You are right that this doesn’t necessarily preclude what you call natural empathy but it does treat it as an optional, instrumental good that may or may not be useful. And, on her view, it should never outweigh reason.

The research that Nina points to, it seems to me, would not be welcomed by Rand, because it tends to suggest that it is a salient fact about human existence that our survival depends on these emotions. The kind of self-reliance that Rand praised might then be inimical to our survival.

Because Rand was very much concerned that our actions be based on facts, this research would have stretched her perspective to the breaking point. It is likely that Rand thought of our evolutionary past as a “dog eat dog” world of individuals competing for scarce resources. But research over the last 20 years calls that understanding into question.

Rand is not alone. This research calls into question much of the past 400 years of political theory. Most political theories assume, at least as a methodological constraint, that agents will primarily out of self-interest unless restrained by powerful mechanisms of social control.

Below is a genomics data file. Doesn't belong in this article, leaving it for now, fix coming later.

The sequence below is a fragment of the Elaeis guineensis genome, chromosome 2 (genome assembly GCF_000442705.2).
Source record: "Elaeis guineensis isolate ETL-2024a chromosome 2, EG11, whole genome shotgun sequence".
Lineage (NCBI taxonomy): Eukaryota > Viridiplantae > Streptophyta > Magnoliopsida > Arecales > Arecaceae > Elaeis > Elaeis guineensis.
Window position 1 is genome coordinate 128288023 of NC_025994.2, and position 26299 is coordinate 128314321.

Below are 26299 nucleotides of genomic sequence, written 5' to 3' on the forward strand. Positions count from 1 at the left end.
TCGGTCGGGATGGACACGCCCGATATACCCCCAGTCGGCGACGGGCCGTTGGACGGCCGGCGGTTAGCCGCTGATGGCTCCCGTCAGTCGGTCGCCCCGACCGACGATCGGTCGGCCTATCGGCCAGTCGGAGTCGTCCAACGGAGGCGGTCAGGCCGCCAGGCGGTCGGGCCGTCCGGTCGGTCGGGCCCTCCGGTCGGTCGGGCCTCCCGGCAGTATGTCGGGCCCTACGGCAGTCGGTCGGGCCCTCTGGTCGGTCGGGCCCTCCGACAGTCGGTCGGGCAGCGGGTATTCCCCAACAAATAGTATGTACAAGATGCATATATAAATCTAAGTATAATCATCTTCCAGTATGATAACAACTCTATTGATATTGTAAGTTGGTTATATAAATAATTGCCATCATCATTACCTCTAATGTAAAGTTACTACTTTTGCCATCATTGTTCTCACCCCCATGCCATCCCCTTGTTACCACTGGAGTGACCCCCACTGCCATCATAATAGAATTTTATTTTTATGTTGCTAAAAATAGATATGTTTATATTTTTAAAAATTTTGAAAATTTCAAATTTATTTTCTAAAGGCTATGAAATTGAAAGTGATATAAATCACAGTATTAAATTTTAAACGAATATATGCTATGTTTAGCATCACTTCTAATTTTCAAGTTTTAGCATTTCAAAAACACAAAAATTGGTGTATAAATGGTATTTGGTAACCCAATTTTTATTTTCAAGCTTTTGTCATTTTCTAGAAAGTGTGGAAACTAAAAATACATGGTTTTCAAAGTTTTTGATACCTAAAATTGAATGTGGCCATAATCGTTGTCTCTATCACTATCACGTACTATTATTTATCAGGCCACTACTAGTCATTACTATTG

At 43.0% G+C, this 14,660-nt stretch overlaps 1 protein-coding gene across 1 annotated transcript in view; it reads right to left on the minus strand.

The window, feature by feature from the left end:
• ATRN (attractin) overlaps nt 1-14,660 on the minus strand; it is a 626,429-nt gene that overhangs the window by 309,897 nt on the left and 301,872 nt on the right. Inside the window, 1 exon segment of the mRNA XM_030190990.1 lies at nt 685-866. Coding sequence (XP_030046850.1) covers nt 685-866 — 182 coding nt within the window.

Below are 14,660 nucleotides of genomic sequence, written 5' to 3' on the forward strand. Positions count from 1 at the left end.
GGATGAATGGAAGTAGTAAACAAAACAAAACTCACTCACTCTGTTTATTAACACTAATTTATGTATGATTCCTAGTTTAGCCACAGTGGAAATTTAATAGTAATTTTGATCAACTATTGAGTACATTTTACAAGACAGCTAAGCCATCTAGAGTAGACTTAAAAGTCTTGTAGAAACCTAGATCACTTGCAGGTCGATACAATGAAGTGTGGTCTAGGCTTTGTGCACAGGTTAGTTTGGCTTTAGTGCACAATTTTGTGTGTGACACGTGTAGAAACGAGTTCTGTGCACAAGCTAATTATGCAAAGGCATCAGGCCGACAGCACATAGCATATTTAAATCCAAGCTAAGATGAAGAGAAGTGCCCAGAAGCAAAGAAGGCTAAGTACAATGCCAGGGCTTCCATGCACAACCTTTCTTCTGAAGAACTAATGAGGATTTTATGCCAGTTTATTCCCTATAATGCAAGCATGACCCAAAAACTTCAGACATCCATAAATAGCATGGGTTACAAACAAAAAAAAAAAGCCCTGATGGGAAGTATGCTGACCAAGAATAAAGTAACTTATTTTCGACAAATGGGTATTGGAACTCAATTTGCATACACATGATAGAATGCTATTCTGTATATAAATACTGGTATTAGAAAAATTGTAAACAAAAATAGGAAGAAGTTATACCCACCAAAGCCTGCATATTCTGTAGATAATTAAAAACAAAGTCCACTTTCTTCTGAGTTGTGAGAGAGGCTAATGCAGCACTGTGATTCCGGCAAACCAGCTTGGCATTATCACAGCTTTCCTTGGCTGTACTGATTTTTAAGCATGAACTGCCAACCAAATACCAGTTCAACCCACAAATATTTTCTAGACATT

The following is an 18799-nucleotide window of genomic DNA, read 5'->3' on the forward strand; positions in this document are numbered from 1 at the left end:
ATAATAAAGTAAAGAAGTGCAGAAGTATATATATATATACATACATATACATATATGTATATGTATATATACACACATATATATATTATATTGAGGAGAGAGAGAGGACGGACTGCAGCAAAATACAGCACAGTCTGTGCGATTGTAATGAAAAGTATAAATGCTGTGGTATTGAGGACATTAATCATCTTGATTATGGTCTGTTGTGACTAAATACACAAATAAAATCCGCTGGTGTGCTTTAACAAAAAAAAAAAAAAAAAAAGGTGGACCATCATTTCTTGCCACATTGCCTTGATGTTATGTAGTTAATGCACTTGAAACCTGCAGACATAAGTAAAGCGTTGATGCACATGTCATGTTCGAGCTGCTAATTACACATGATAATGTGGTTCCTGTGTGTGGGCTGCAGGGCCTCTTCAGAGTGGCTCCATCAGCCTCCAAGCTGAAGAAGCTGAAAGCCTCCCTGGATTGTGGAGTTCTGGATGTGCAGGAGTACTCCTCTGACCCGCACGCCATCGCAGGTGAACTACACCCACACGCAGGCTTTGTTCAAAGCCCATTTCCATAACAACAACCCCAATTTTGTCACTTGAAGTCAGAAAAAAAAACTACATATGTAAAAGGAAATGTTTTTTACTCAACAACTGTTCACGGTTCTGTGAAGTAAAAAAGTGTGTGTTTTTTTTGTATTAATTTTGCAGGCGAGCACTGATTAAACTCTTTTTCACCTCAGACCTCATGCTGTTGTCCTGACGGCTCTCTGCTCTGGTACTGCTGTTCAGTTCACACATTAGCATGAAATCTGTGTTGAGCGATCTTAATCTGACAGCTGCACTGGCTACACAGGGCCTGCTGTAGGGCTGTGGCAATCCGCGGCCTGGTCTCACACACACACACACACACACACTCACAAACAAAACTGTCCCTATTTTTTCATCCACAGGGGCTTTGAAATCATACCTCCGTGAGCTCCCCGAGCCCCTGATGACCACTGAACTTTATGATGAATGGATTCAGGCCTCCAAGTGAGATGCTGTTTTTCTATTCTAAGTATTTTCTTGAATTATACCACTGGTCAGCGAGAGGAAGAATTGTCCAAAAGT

3. Natural Care | Rants & Reasons - April 2, 2009

[…] Nina at Philosophy on the Mesa has posted about some fascinating new evidence that empathy and compassion have roots deep in our evolutionary past. “The 530,000 year old skull of a child found in Spain in 2001 has now been reconstructed, and it turns out it must have been a “special needs” child. The skull indicates a debilitating condition resulting in pressure on the brain. So half a million years ago a family/mother decided (contrary to what researchers had assumed would happen) that this child would not be killed, abandoned, or “exposed” (to the elements or wild animals) because of a disability. The child was cared for until its death between the age of 6 and 12.” […]